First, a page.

Tonight Katie and I are watching Cloudy with a Chance of Meatballs- a funny and entertaining distraction on my last night home. I recommend it! My one criticism is that it doesn't rain Pad Thai.
Wish Mason and I luck!...Together we'll have 70 lbs. of crap to lug around Asia and that doesn't include stuff we don't yet know that we've forgotten. Let the fun begin!
Sunday, January 24, 2010
Wednesday, January 20, 2010
You'll also notice that in both of these photos we are dressed almost identically. We noticed early on in the Semester at Sea (SAS) voyage that we happened to pack many of the same items (including the very handy j.crew skirt/dresses that transition from temple to beach quite seamlessly!). In the photo at top we are wearing them as dresses in Langkawi, Malaysia.
I think we will try to bring a little more variety to our outfits this go-around.
After a few days of recuperation in Bangkok we hope to catch a flight to Dhaka, Bangladesh to partake in a training program with the Grameen Bank. The Grameen Bank was founded by Muhammad Yunus in order to provide micro-loans to poverty-stricken Bangladeshis. Now Grameen programs (and programs based on the Grameen model) are in place all over the world.
From there we will hop over to Nepal for a few weeks of adventure, and hopefully a sighting of Mt. Everest! (Or if we feel up to it we'll try to beat the world record and summit Everest in less than 8 hours. Wish us luck.) I am really looking forward to Nepal as I have gained a lot of insight about the country from my coworkers here at the American Himalayan Foundation.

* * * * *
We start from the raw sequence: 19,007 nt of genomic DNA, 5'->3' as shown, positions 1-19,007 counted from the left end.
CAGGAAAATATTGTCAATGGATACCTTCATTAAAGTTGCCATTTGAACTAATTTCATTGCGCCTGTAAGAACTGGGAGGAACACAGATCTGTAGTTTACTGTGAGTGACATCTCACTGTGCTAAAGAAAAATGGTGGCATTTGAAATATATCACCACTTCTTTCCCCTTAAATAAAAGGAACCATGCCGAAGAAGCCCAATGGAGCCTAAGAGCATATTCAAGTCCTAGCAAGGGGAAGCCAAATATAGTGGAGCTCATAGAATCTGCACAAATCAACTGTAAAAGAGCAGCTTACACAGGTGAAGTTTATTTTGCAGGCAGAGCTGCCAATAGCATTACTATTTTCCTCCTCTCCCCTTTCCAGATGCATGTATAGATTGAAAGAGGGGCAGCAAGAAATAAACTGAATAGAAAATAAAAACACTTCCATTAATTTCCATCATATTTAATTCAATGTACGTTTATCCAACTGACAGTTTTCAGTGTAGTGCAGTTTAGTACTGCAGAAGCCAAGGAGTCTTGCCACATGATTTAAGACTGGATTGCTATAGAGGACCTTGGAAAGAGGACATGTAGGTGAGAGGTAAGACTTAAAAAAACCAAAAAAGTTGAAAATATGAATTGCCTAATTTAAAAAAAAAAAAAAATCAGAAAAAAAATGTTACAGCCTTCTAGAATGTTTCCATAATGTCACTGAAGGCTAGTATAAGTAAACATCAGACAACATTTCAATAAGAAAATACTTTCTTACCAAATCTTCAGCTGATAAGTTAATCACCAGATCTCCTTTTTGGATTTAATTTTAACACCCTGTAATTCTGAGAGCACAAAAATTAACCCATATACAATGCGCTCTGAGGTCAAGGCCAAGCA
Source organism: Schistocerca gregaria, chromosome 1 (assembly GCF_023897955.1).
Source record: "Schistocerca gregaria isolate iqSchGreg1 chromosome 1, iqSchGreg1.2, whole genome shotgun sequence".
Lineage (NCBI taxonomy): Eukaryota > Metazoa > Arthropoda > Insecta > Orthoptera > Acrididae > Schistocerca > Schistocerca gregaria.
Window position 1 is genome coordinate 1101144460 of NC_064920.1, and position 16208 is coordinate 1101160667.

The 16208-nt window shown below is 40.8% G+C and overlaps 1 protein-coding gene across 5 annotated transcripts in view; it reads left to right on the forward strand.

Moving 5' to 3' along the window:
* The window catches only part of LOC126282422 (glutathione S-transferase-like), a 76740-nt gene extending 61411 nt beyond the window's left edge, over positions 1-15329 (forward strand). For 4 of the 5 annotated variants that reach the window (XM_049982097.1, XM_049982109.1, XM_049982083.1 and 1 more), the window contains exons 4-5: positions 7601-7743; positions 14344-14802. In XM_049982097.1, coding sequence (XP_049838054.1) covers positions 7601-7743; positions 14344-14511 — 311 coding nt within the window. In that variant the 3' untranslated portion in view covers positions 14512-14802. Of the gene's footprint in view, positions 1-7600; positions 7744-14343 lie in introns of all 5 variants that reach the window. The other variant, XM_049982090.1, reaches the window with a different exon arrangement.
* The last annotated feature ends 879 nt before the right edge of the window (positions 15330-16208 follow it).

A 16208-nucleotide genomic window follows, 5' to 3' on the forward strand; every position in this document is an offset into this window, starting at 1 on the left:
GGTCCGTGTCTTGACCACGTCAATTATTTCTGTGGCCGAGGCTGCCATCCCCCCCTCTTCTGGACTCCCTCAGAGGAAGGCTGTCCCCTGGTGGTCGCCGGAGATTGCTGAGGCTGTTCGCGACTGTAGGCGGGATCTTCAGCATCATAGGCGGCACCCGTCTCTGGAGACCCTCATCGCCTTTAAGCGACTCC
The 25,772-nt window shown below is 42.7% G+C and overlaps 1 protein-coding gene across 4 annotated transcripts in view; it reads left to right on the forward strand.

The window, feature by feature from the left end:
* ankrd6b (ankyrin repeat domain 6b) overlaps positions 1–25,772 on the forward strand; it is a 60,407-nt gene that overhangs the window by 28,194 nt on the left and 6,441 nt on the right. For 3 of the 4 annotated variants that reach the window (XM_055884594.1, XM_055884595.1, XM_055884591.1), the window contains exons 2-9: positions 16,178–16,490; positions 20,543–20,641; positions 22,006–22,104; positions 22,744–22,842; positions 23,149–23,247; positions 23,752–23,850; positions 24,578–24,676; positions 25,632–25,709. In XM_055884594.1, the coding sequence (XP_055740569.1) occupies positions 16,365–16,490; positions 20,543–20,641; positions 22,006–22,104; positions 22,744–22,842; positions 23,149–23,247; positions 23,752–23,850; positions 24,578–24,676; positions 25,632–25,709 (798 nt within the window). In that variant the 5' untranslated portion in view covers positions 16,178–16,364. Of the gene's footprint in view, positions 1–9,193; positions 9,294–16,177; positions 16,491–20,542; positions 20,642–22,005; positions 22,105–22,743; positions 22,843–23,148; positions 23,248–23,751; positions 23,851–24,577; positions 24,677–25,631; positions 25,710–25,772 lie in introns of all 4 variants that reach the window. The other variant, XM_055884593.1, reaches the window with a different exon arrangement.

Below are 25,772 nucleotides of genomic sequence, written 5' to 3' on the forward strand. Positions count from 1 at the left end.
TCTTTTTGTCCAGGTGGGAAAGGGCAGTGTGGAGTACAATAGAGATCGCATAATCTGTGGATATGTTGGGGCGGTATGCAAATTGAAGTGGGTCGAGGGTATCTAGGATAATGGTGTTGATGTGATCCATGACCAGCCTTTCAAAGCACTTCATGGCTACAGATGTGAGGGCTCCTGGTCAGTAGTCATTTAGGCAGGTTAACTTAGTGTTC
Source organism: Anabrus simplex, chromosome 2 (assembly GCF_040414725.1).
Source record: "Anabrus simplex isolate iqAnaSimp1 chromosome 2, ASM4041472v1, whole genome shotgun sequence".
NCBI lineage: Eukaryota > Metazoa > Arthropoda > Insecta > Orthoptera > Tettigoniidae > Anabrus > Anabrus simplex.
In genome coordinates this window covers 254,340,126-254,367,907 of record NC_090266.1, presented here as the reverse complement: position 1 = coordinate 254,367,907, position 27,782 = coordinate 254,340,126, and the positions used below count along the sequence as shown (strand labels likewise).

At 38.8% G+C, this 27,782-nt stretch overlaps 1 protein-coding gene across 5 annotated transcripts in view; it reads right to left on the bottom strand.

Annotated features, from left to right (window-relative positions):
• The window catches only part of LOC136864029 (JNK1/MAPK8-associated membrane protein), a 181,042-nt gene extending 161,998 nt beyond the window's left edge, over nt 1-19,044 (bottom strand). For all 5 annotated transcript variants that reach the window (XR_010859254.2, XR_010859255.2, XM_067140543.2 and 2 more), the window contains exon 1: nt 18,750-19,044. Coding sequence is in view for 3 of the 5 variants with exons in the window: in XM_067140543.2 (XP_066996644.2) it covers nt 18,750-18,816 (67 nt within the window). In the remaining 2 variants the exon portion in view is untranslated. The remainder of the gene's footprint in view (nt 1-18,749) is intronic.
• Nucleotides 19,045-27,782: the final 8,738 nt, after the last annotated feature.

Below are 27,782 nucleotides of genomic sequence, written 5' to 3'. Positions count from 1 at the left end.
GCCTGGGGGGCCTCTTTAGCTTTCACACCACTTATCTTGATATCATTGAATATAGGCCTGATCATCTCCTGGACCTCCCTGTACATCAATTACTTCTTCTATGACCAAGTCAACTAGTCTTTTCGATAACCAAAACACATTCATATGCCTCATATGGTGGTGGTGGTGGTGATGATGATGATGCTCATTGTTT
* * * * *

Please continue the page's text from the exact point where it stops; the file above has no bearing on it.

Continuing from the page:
After Nepal we will return to Bangkok to begin a round-trip tour through Northern Thailand, Laos, Cambodia, and Southern Thailand, flying out of Bangkok in mid-April.
One of the main reasons Mason and I chose to return to this region of the world was that neither of us were able to visit Cambodia during SAS due to lack of space on the field excursions from Vietnam.
One our way home we will spend a few days back in Seoul, South Korea (4 for me, 10 for Mason). Mason spent the last year teaching English to youngsters in Seoul so she knows the ropes on that one. (And I think she has every meal and outing planned out for me!)
This is a brief overview of our itinerary, more to come...
Jan. 24- Departed Nassau, Bahamas
Jan. 26- Arrived in San Juan, Puerto Rico. Spent days at the beach, went kayaking, fort-touring, salsa-dancing and even observed a cockfight.
Jan. 29- Out to Sea
Feb. 5- Arrived in Salvador, Brazil in time for the last night of the pre-Lenten celebration of Carnival! Successfully avoided getting robbed or punched. Also chose a horrible port in which to do a walking-tour of the city as it was ungodly hot.
Feb. 10- Departed Brazil, headed toward South Africa!
At some point Evan joined us and we traveled as a trio from then on! And some time after that Clint made our group complete. (Most future excursions include some combination of the four of us together.)
Feb. 19- Arrived in Cape Town at 0500 (5am). Watched the sunrise over Table Mountain as we pulled in! Amazing!! I Safaried for 3 days at Kwazulu Natal National Park. On our last days in Cape Town the four of us visited Khayelitsha Township and played with the adorable kids; Ferried to Robben Island (where Nelson Mandela carried out many of his 27-year term); Took in the view from the top of Table Mountain, and more!